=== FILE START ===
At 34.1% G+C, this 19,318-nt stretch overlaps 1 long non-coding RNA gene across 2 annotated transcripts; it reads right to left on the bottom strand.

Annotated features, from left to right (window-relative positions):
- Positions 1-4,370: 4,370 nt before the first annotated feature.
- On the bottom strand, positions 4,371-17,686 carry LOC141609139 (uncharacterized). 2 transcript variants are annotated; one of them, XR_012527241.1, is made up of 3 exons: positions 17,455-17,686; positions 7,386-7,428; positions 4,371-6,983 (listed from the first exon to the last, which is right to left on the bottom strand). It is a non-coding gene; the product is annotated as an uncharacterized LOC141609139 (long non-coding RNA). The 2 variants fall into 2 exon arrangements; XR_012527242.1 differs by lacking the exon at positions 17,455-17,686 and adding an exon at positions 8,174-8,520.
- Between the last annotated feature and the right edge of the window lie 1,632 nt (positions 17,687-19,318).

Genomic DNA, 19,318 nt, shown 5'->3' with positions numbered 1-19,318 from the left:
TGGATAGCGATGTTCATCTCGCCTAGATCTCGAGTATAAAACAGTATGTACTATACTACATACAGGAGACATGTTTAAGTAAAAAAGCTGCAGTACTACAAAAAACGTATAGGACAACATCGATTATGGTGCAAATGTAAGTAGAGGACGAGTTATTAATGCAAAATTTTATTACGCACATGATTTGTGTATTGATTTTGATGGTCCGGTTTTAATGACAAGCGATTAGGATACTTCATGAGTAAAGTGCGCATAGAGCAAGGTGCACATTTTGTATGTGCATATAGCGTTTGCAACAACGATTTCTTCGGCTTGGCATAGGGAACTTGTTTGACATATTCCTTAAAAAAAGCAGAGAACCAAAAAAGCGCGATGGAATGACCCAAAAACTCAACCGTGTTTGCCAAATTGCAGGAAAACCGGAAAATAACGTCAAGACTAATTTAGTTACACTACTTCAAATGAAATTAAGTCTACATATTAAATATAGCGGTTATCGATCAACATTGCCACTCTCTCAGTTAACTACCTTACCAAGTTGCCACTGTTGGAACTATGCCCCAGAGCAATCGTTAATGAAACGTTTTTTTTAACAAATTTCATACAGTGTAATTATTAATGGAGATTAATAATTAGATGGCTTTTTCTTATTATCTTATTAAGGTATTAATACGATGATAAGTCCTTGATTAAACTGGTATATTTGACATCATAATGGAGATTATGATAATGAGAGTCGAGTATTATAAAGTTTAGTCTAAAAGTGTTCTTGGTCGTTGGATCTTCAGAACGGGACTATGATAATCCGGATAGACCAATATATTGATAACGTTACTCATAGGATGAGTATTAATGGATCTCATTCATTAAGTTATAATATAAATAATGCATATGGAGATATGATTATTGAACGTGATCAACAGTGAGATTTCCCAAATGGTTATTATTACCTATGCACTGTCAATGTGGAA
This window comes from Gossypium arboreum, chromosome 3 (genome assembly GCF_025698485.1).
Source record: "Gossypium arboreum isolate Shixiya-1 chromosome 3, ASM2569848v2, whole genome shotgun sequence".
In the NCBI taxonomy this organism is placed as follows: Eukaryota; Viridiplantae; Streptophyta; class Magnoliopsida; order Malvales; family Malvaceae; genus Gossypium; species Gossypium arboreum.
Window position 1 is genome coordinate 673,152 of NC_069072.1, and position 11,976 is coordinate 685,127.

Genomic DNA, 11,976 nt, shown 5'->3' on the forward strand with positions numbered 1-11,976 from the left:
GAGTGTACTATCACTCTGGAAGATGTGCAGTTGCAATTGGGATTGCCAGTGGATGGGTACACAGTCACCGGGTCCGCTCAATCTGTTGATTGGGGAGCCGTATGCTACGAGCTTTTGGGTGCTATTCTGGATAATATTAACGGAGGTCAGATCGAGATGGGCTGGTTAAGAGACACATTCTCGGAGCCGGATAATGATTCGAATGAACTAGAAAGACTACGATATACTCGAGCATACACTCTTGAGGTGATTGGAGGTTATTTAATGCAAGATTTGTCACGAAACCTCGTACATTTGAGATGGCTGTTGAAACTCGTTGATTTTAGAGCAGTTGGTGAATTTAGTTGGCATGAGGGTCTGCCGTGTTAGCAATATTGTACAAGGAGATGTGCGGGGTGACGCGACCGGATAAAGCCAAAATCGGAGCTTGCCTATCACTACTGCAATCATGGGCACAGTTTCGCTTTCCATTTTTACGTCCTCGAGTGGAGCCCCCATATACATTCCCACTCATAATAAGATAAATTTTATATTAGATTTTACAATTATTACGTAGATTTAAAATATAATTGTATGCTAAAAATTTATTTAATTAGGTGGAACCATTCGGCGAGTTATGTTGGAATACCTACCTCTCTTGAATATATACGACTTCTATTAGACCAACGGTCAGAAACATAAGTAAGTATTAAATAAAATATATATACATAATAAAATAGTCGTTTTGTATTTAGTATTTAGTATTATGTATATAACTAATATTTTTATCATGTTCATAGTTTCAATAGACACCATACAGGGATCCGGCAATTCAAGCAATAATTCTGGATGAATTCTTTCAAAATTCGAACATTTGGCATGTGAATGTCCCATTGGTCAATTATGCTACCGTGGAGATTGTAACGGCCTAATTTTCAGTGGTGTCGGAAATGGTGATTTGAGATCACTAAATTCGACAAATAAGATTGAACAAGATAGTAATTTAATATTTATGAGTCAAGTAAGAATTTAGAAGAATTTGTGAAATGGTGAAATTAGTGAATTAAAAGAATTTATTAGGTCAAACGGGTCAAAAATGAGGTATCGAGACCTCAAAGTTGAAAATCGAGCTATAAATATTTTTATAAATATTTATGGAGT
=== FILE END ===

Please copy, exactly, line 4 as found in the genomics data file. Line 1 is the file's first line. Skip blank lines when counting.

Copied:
- On the bottom strand, positions 4,371-17,686 carry LOC141609139 (uncharacterized). 2 transcript variants are annotated; one of them, XR_012527241.1, is made up of 3 exons: positions 17,455-17,686; positions 7,386-7,428; positions 4,371-6,983 (listed from the first exon to the last, which is right to left on the bottom strand). It is a non-coding gene; the product is annotated as an uncharacterized LOC141609139 (long non-coding RNA). The 2 variants fall into 2 exon arrangements; XR_012527242.1 differs by lacking the exon at positions 17,455-17,686 and adding an exon at positions 8,174-8,520.